The continuing education law school
In 1911, a group of earnest young law school graduates started teaching free law classes at night in the basement of the Nashville YMCA. The idea was to make a legal education accessible to all "for the good of the town."
Things change. Tuition increased from "free" to "among the cheapest in the nation." The school finally moved out of the Y and into a campus of its own a few decades ago. But it remains true to its mission to provide an affordable, high-quality education for those without the time or the money for traditional law school.
It still draws its teaching staff from the top ranks of the city's legal community: judges, attorneys, state Supreme Court justices. Students still rush to school at 6 p.m., tired from working all day, with four hours of class work stretching before them.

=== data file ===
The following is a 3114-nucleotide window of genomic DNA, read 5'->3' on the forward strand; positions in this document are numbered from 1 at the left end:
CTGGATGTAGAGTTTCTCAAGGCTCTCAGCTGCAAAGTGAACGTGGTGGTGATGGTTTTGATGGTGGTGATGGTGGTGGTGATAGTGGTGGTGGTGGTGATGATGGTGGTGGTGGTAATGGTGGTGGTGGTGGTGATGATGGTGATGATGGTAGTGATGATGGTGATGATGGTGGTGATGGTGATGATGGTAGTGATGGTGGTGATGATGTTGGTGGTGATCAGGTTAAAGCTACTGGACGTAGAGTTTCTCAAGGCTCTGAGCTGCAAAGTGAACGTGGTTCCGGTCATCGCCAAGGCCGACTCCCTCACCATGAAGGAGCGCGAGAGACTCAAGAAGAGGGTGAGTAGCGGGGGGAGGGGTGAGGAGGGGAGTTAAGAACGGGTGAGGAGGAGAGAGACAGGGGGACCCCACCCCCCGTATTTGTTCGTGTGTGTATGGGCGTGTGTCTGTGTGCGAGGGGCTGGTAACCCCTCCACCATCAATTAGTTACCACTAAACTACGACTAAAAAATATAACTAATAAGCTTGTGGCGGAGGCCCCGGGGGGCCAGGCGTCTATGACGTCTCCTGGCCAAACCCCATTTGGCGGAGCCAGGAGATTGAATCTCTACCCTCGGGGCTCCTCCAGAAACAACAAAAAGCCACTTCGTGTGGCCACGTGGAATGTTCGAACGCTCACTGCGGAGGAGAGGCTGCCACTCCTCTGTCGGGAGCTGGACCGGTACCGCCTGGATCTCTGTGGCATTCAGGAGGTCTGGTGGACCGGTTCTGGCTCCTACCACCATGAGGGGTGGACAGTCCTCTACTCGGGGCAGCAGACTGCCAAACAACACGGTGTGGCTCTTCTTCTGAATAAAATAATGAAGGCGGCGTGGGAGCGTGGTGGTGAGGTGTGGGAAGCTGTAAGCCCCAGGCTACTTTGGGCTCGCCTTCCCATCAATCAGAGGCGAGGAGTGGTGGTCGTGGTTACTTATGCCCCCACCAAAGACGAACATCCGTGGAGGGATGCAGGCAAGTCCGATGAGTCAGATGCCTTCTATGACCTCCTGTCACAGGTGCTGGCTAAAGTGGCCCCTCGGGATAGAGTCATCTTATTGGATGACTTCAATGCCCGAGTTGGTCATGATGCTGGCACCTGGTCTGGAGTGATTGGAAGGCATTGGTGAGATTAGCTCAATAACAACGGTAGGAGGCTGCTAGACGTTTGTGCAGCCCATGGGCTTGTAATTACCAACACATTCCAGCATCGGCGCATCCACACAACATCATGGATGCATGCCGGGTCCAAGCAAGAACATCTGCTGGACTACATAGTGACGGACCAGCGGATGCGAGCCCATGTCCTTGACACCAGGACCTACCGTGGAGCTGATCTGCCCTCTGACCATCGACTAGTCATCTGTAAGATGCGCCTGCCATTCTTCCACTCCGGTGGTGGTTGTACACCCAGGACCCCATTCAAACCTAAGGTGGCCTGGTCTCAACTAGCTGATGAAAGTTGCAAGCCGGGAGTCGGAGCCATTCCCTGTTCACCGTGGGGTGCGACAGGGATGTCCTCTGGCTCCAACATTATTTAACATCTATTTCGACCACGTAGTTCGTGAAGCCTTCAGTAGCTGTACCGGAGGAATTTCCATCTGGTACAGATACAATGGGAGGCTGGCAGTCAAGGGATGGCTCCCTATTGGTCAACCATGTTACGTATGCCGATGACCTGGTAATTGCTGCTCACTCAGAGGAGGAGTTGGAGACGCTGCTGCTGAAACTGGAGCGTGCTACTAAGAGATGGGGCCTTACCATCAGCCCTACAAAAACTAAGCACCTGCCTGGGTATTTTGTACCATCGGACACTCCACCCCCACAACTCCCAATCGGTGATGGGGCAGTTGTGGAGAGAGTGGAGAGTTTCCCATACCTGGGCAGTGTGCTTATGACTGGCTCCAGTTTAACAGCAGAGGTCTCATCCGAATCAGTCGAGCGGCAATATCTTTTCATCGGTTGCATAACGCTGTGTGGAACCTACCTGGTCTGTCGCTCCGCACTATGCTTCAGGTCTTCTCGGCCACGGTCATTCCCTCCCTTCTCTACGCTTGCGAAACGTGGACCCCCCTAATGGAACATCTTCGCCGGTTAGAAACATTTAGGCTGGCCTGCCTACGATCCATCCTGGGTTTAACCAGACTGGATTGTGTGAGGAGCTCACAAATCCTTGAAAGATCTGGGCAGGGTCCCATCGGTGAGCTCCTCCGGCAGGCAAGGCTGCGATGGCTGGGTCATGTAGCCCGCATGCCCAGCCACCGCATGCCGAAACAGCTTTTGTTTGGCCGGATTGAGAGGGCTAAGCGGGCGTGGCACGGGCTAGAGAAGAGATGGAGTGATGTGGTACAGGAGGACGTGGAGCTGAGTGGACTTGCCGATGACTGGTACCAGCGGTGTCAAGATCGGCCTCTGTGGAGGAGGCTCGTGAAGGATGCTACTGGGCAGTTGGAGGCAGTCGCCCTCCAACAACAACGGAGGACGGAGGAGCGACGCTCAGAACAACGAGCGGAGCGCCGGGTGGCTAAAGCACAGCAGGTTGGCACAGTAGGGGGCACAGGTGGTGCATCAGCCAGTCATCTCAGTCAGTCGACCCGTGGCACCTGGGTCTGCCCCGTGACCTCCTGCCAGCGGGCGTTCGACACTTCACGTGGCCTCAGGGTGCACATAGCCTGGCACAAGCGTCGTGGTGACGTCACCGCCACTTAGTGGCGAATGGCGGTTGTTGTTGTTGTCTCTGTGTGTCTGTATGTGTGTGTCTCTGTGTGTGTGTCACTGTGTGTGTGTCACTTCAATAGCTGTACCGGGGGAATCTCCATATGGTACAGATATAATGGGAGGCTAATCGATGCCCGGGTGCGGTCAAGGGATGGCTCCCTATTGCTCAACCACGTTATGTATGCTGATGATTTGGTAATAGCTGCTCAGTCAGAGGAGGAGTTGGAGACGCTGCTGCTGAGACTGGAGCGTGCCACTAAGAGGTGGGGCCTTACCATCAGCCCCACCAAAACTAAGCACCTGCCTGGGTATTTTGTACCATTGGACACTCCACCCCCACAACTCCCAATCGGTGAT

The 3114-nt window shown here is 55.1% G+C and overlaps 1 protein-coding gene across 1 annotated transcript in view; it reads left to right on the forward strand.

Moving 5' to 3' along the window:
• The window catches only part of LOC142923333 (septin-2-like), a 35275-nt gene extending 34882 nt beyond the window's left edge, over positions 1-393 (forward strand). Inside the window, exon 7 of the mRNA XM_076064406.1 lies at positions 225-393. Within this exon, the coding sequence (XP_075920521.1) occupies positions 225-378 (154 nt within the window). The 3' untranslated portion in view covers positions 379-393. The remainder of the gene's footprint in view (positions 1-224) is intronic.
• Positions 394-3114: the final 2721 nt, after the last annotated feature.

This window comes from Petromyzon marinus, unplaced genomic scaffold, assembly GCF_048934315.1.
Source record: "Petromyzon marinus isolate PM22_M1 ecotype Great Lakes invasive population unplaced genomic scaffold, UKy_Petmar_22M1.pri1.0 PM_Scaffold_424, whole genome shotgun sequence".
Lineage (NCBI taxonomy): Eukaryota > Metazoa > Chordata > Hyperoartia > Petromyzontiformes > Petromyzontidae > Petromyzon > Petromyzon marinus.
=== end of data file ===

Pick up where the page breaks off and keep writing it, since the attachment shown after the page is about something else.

"You've got to really want it," said Jack A. Butler, a longtime Nashville attorney and instructor at the Nashville School of Law.
Butler would know. He graduated from what was then known as the YMCA Night Law School in 1962 and has taught at the school since 1978. Some of his students commute from as far away as Knoxville, Memphis and Johnson City — commuting as much as six hours a night, two to four nights a week, for four years.